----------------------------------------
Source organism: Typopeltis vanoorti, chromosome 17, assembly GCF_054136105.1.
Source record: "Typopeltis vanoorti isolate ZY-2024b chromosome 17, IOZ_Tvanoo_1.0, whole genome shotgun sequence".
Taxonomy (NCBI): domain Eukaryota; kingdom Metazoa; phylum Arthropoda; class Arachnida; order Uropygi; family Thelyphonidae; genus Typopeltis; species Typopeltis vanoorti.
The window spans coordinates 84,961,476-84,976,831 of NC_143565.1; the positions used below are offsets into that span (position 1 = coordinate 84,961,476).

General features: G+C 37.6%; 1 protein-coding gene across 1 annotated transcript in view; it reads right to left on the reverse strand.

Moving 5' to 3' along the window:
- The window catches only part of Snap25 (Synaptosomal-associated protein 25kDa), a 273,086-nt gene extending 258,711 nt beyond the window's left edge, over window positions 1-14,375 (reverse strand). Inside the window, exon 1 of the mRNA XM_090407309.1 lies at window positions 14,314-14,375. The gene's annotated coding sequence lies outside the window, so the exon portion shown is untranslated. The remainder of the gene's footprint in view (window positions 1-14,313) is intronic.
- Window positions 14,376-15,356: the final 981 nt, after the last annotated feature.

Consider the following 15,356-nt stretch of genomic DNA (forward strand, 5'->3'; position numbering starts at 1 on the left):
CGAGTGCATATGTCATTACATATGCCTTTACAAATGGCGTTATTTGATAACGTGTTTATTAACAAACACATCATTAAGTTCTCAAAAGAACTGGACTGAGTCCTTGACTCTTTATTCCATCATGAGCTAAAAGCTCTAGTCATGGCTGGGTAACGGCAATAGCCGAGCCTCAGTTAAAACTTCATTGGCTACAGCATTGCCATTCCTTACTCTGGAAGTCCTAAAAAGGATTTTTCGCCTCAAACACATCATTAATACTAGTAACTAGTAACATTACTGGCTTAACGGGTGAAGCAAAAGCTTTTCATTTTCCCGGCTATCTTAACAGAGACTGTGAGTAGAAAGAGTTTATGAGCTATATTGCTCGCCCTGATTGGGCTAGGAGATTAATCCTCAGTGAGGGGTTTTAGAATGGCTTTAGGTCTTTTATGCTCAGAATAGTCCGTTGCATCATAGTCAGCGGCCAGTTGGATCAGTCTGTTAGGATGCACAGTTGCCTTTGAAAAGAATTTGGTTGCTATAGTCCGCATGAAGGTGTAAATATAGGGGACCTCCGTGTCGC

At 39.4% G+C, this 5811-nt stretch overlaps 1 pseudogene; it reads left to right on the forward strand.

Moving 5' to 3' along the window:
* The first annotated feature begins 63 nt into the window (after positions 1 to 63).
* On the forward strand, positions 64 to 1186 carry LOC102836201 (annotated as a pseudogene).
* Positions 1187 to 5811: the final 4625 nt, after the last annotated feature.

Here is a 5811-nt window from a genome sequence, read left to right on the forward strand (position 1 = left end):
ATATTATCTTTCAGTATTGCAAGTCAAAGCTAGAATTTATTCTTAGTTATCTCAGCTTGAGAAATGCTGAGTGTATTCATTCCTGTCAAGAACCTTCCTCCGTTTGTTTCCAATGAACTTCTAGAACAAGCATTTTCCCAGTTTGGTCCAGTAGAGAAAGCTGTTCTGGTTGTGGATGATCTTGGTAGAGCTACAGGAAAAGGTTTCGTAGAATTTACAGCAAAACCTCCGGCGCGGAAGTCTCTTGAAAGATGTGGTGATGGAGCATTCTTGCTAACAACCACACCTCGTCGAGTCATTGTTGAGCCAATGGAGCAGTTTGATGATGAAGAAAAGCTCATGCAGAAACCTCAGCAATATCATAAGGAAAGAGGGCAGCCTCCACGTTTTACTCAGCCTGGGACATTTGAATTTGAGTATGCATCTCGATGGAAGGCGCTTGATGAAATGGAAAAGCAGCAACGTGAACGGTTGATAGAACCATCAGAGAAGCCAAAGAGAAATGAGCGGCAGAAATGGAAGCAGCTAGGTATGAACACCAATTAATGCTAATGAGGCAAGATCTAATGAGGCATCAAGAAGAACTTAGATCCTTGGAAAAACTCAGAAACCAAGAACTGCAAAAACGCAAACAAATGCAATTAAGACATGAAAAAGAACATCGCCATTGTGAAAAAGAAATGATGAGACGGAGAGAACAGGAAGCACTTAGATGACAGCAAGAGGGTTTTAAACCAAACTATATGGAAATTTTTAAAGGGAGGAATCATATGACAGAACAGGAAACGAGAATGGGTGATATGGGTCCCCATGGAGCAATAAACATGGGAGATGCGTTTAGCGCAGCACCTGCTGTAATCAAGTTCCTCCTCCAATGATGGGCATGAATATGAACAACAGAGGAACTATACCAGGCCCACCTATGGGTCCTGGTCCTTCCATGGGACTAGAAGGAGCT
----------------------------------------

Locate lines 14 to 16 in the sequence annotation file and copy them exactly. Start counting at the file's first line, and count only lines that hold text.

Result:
* On the forward strand, positions 64 to 1186 carry LOC102836201 (annotated as a pseudogene).
* Positions 1187 to 5811: the final 4625 nt, after the last annotated feature.

Here is a 5811-nt window from a genome sequence, read left to right on the forward strand (position 1 = left end):